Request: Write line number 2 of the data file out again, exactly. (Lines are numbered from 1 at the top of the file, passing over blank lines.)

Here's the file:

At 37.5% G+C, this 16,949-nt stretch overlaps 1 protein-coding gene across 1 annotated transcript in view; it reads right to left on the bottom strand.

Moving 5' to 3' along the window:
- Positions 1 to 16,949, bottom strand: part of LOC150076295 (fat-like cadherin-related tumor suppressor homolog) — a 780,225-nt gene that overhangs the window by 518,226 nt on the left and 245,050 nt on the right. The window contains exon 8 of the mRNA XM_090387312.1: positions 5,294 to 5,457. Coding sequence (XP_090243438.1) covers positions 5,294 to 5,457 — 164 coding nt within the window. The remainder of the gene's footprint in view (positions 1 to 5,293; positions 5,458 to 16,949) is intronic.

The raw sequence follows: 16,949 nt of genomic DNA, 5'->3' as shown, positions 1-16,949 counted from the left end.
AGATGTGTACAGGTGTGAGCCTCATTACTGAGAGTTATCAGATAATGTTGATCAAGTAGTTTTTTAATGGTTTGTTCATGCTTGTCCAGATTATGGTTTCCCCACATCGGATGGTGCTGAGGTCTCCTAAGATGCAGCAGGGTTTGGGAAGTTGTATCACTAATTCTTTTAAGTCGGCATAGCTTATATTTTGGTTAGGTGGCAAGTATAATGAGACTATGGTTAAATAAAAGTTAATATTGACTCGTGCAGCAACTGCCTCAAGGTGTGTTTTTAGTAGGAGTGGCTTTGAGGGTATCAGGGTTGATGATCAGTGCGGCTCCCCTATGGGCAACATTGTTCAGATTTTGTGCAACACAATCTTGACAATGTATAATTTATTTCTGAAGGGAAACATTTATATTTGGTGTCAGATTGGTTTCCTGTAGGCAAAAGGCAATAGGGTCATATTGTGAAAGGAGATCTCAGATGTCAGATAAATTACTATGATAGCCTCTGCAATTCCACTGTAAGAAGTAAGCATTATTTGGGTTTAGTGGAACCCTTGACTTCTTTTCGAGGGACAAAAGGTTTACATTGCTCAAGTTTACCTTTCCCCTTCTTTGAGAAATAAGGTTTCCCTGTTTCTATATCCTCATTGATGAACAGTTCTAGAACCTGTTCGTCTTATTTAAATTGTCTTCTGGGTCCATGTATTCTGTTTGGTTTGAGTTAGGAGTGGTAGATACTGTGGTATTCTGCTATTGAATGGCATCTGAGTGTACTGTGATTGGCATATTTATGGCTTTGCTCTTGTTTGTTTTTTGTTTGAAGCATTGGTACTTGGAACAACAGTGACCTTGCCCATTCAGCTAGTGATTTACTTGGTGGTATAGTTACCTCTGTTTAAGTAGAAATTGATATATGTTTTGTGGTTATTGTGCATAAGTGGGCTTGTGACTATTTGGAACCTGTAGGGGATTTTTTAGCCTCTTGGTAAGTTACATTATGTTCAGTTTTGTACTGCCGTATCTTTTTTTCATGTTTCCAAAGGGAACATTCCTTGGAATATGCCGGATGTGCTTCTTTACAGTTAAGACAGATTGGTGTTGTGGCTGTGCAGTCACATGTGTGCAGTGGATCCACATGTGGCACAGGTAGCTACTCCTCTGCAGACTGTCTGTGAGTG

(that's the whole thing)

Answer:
Moving 5' to 3' along the window: